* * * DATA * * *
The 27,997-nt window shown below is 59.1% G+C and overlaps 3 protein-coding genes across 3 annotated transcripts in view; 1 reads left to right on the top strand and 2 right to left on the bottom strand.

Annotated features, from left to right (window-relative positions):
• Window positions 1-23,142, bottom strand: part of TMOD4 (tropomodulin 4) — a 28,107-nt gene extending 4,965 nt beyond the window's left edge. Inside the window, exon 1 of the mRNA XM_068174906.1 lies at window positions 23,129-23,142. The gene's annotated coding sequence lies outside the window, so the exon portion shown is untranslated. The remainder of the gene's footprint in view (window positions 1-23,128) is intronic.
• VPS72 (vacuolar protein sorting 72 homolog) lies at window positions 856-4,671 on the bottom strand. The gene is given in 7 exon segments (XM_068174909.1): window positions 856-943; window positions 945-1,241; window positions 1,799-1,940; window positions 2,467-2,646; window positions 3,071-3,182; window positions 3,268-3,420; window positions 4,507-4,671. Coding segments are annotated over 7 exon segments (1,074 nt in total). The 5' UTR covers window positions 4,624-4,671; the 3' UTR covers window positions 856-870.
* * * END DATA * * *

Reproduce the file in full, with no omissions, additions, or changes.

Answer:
The 27,997-nt window shown below is 59.1% G+C and overlaps 3 protein-coding genes across 3 annotated transcripts in view; 1 reads left to right on the top strand and 2 right to left on the bottom strand.

Annotated features, from left to right (window-relative positions):
• Window positions 1-23,142, bottom strand: part of TMOD4 (tropomodulin 4) — a 28,107-nt gene extending 4,965 nt beyond the window's left edge. Inside the window, exon 1 of the mRNA XM_068174906.1 lies at window positions 23,129-23,142. The gene's annotated coding sequence lies outside the window, so the exon portion shown is untranslated. The remainder of the gene's footprint in view (window positions 1-23,128) is intronic.
• VPS72 (vacuolar protein sorting 72 homolog) lies at window positions 856-4,671 on the bottom strand. The gene is given in 7 exon segments (XM_068174909.1): window positions 856-943; window positions 945-1,241; window positions 1,799-1,940; window positions 2,467-2,646; window positions 3,071-3,182; window positions 3,268-3,420; window positions 4,507-4,671. Coding segments are annotated over 7 exon segments (1,074 nt in total). The 5' UTR covers window positions 4,624-4,671; the 3' UTR covers window positions 856-870.